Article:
Advice when hiring a tax professional.

Ask the tax professional about their credentials, and verify the credentials before enlisting them for help.

A tax professional should be an Enrolled Agent, meaning they have had an IRS background check done on them and that they have also passed a test covering all aspects of taxation. In order to achieve this milestone the individual will need to continuing education classes every three years. Enrolled Agents are also held to the highest standard when it comes to ethics and serving the customer.

When someone has this certification they can cover and represent on all different types of taxation matters. For example, they will be unrestricted as to which taxpayers they can represent and which cases they can address. An agent can help with income taxes, property and much more. When needed they can also represent their clients in all different IRS offices and they have no restrictions as to what they can do.

A tax professional can also be a CPA (Certified Public Accountant) or a tax attorney. Those are the only types of professionals that are allowed to provide you advise and support on your outstanding tax matters. They will also be allowed to state their case and practice before the Internal Revenue Service. Also, note that attorneys and CPAs are limited to practicing in those states where they are licensed, so be sure you check this as well before signing any contracts or agreeing to terms. On the other hand, Enrolled Agents can provide help with taxes and practice in any state, so this is one of the main differences between a CPA/attorney and an Enrolled Agent.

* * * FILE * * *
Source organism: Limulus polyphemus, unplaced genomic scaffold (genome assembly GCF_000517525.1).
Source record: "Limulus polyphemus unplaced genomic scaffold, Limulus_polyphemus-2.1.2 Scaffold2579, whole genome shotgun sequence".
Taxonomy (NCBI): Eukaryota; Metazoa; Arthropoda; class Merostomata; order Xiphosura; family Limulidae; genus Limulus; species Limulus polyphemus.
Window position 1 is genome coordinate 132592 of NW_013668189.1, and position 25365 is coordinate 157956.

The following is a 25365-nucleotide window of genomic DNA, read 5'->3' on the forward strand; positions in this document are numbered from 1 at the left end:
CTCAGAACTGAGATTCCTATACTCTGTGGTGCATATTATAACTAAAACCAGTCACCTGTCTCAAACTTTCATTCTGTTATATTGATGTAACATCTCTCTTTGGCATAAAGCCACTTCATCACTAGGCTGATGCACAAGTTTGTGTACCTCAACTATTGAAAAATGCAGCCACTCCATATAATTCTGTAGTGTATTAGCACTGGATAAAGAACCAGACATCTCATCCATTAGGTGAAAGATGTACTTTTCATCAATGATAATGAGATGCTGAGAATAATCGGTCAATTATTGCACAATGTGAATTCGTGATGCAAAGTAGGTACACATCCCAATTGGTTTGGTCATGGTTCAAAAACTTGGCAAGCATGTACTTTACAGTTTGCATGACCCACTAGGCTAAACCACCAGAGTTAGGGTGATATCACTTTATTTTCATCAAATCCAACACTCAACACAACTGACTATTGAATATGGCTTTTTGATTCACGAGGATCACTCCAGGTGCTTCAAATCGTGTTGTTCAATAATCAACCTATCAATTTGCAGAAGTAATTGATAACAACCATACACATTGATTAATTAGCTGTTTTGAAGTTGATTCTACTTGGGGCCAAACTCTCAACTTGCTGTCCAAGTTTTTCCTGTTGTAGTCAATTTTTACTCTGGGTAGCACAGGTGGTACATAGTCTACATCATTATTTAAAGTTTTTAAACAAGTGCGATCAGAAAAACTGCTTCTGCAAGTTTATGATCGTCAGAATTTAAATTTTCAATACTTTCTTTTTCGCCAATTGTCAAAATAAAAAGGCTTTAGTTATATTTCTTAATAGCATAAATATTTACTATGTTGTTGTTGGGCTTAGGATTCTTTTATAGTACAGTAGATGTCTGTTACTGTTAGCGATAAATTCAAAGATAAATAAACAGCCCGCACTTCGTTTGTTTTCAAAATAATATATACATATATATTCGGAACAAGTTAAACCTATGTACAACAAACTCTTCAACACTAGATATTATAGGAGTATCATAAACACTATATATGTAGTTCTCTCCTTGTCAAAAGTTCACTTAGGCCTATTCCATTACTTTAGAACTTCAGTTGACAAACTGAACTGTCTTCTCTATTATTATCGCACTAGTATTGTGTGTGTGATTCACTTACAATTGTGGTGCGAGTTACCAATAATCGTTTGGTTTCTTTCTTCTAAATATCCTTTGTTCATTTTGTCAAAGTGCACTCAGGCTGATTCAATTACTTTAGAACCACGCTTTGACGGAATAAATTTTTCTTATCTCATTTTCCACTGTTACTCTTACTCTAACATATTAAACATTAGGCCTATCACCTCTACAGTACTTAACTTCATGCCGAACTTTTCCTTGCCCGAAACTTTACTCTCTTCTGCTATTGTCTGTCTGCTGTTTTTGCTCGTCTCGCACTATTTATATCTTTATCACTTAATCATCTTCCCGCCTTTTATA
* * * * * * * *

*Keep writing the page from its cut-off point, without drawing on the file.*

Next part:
Keep your costs under control.

Tax professionals will charge you either a flat fee for providing help on your taxes or they will change you an hourly rate for services rendered. You want your tax representative to focus on providing plans, options and strategies as well as negotiating with the IRS. You do not want them spending time on routine data entry work or other paperwork. Any time spent on these activities will be billed to you as well and consumers do not receive as much value add from that. A good tip is to ask your tax professional what IRS forms and paperwork you can complete yourself to minimize the your overall fee that you will need to pay.





Research them thoroughly

Check with the better business bureau. Ask them for and check their references. Any legitimate tax professional will provide you with numerous references and call them at random.

Review their fees. Most professionals will work on a contingency basis when challenging your home property tax bills or some other matters. That means that you pay them only if they save you money on your home’s assessment. When it comes to providing support for an audit or an IRS issue, some companies will only charge you for a portion of how much they can settle your dispute for. In general, any professional who works on a contingency basis is usually less costly to the client.

Other steps to take when selecting a tax professional

As part of the process in selecting a representative, some or all of the following are additional steps you should considering taking.

  • Ensure the person representing you signs any forms as well.
  • Make sure the preparer is accessible, even after they complete and file any paperwork on your case.
  • If the case does eventually turn into a lawsuit, then ensure the tax professional has access to an attorney that you can use for your case.




By Jon McNamara

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